Wednesday, December 28, 2011

He is 11 Years Old: Will He Become a Career Criminal?

Getting in the trouble with the juvenile authorities is never a good thing. And that is especially true if you are only eleven years old.  It is not a good way to be voted must likely to succeed a few years down the road by your classmates.  But Jimmy (Not his real name) found himself in trouble at age 11.  But things were about to turn around.

A gentleman who held an important supervisory position at the FBI signed up to be a volunteer with the Big Brothers/Big Sisters program in the state they lived in at the time. Jimmy’s big brother invested two or three hours of his time with him every single week for about three years.  Of course Jimmy was enthralled with the idea of hanging out with a man that worked for the FBI!  But his big brother quickly pointed out to him that a career in law enforcement would not be an option if there were any additional infractions on his record.  Criminal offenses as an adult in particular would totally exclude him from consideration for a job in law enforcement. 

Jimmy and his big brother went their separate ways.  His big brother retired after a long and successful career with the FBI.  After retirement, he relocated to Texas.  He never heard anymore from Jimmy.  That is he did not hear anymore until a Christmas card came in the mail last week.

Jimmy’s mother tracked her son’s former “big brother” down and told her son’s story in the Christmas card.  Jimmy did not get in any more trouble. In fact, he enlisted in The Marine Corps. After completing active duty military service, Jimmy found a good job with a lot of promise for the future.  He went to work for the FBI.  As a matter of record, he went to work for the FBI in the same unit where his big brother served as a supervisor prior to retirement.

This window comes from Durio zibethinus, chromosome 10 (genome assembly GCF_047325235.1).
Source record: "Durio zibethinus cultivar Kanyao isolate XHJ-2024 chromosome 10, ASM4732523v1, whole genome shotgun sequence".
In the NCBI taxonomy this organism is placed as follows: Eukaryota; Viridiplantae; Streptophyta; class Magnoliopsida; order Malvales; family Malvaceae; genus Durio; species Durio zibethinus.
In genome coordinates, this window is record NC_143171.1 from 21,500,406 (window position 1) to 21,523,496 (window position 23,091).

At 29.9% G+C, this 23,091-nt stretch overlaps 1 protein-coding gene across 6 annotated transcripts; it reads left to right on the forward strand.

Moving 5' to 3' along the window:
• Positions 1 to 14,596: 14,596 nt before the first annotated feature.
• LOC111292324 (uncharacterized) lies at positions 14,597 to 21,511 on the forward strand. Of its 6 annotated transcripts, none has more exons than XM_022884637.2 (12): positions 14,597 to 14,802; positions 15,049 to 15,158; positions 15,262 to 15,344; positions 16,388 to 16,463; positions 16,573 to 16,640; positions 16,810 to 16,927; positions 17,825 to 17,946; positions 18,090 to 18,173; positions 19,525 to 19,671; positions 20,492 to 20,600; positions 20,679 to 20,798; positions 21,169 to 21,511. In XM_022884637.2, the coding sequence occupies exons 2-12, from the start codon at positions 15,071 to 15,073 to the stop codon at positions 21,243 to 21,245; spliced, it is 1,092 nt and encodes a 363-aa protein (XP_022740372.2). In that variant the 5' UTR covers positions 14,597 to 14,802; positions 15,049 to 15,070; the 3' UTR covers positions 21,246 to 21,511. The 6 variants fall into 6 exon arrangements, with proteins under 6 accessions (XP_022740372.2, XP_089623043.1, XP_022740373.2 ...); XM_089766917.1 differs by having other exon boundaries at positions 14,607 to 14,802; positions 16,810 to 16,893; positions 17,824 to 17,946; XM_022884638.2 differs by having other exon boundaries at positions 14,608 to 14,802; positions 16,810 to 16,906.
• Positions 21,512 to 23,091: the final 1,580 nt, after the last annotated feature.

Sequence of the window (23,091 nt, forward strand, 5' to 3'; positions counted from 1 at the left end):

I wonder if someone working with Jimmy when he was eleven years old worried that he would become a career criminal. I wonder if there was an alert juvenile probation officer that tried to get him some help. He had gotten in trouble at a young age.  His father was abusive. There were several factors that pointed to him becoming another statistic.  But there was a man working for the FBI willing to sacrifice 3 hours of his time every week to mentor and encourage a vulnerable young man. And that is how troubled kids keep from becoming career criminals. 

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